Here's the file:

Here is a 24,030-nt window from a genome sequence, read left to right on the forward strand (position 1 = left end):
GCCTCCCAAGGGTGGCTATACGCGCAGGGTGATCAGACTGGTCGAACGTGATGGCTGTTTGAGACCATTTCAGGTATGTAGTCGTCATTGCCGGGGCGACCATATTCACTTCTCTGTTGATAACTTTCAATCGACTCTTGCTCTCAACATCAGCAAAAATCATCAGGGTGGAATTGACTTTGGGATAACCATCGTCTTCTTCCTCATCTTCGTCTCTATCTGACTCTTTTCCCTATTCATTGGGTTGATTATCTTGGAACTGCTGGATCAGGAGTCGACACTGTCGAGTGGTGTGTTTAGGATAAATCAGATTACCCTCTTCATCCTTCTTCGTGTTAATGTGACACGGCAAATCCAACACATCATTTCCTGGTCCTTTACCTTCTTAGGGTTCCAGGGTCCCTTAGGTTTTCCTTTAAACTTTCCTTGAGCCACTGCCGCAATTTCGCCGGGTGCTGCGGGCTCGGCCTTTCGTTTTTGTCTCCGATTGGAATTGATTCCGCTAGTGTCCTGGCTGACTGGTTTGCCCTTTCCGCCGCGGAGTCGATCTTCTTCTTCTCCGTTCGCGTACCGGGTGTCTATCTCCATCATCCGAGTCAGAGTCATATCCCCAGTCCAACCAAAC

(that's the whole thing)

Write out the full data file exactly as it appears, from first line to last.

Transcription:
Here is a 24,030-nt window from a genome sequence, read left to right on the forward strand (position 1 = left end):
GCCTCCCAAGGGTGGCTATACGCGCAGGGTGATCAGACTGGTCGAACGTGATGGCTGTTTGAGACCATTTCAGGTATGTAGTCGTCATTGCCGGGGCGACCATATTCACTTCTCTGTTGATAACTTTCAATCGACTCTTGCTCTCAACATCAGCAAAAATCATCAGGGTGGAATTGACTTTGGGATAACCATCGTCTTCTTCCTCATCTTCGTCTCTATCTGACTCTTTTCCCTATTCATTGGGTTGATTATCTTGGAACTGCTGGATCAGGAGTCGACACTGTCGAGTGGTGTGTTTAGGATAAATCAGATTACCCTCTTCATCCTTCTTCGTGTTAATGTGACACGGCAAATCCAACACATCATTTCCTGGTCCTTTACCTTCTTAGGGTTCCAGGGTCCCTTAGGTTTTCCTTTAAACTTTCCTTGAGCCACTGCCGCAATTTCGCCGGGTGCTGCGGGCTCGGCCTTTCGTTTTTGTCTCCGATTGGAATTGATTCCGCTAGTGTCCTGGCTGACTGGTTTGCCCTTTCCGCCGCGGAGTCGATCTTCTTCTTCTCCGTTCGCGTACCGGGTGTCTATCTCCATCATCCGAGTCAGAGTCATATCCCCAGTCCAACCAAAC